A recent story in the Chicago Tribune notes that Illinois’ NCLB waiver plan sets lower targets for certain student subgroups, including minority and low-income students. This, according to the article, means that “Illinois students of different backgrounds no longer will be held to the same standards," and goes on to quote advocates who are concerned that this amounts to lower expectations for traditionally lower-scoring groups of children.
The argument that expectations should not vary by student characteristics is, of course, valid and important. Nevertheless, as Chad Aldeman notes, the policy of setting different targets for different groups of students has been legally required since the enactment of NCLB, under which states must “give credit to lower-performing groups that demonstrate progress." This was supposed to ensure, albeit with exceedingly crude measures, that schools weren't punished due to the students they serve, and how far behind were those students upon entry into the schools.
I would take that a step further by adding two additional points. The first is quite obvious, and is mentioned briefly in the Tribune article, but too often is obscured in these kinds of conversations: Neither NCLB nor the waivers actually hold students to different standards. The cut scores above which students are deemed “proficient," somewhat arbitrary though they may be, do not vary by student subgroup, or by any other factor within a given state. All students are held to the same exact standard.
That may seem like a semantic point, but there is a big difference between varying schoolwide targets by student subgroup and establishing different passing scores for different students.
The second point I would like to make on this issue is perhaps even less frequently-acknowledged: The simple proficiency targets in the NCLB waivers get all the controversy, but setting different growth expectations for different students is also an inherent feature of most value-added and other growth models. Although these models do not necessarily need to include controls for student characteristics such as race/ethnicity and income (i.e., subsidized lunch eligibility), most of them do control for prior achievement (test scores in the previous year), and the models therefore do set different expectations for student growth, which are in turn used to assess teachers’ and/or schools’ contributions to that growth.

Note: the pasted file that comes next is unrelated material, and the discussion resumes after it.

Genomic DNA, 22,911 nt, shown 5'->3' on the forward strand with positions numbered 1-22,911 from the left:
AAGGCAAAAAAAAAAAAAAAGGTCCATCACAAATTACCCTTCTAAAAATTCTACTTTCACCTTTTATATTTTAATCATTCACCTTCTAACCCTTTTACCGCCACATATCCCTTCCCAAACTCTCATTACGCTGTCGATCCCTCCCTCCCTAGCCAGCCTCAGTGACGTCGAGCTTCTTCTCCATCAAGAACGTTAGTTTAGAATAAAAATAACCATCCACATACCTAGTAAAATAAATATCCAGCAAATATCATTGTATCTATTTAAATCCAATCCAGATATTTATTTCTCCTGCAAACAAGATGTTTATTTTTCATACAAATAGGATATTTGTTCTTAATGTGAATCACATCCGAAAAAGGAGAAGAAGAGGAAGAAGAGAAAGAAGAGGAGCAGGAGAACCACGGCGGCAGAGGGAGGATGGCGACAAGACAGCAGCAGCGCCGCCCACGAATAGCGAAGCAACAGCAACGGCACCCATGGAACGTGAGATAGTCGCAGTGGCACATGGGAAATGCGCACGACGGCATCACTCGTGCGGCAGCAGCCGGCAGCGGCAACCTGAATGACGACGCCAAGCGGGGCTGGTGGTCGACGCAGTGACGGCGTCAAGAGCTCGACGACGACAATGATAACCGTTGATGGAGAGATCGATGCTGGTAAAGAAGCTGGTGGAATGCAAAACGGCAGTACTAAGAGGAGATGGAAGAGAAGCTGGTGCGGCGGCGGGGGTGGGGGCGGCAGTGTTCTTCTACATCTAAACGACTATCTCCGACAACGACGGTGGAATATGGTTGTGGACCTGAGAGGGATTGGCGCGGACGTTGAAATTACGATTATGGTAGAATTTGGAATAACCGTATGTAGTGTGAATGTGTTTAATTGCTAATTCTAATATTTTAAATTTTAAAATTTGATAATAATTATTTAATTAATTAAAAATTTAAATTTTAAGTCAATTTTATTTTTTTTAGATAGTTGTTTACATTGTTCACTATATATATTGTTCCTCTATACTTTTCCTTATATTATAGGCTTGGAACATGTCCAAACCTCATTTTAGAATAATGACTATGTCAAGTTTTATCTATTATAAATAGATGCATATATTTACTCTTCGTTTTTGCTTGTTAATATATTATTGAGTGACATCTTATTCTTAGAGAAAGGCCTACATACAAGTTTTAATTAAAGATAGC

Now, many people draw a distinction between varying student expectations by race/ethnicity or income on the one hand, and, on the other hand, based on performance level in the previous year (or years). These are indeed qualitatively different approaches, but it’s worth noting that prior achievement is itself highly correlated with student characteristics such as income and race/ethnicity. Thus, in many important respects, it does the same thing as controlling for these characteristics, just in a more indirect manner.
So, is that a “bad thing?" I don’t think so. Both the targets set by states and growth models are less about expectations for student performance than schools’ contributions to that performance. As mentioned in a previous post, if you’re setting expectations for the performance of institutions, you must apply those expectations to measures that isolate, to the degree possible, that performance. To be clear, the measures employed by NCLB and NCLB waivers are so painfully simplistic and poorly-designed that they do not accomplish this goal. Growth models, though they have their own weaknesses, have greater potential to do so precisely because they adjust expectations in a manner designed (again, imperfectly) to account for schools' circumstances.
From my perspective, then, if anything deserves criticism here, it is not the fact that NCLB and waiver targets vary by student subgroup, but rather the fact that they are terrible measures of school performance, and we seem to be doubling down on them.
Furthermore, regardless of the measures employed, there is one more important underlying issue here: Narrowing discrepancies in performance between student subgroups will likely require schools serving traditionally lower-scoring students to significantly outperform schools in wealthier neighborhoods, whose students begin school much further ahead. If we really consider this goal a priority (and I think we should), it is going to take a lot more than just tinkering with targets. It’s going to take smart, substantial investment of resources. I for one would like to see a bit less talk about the proficiency rates school are expected to meet each year and a lot more talk about how they’re supposed to do so.
- Matt Di Carlo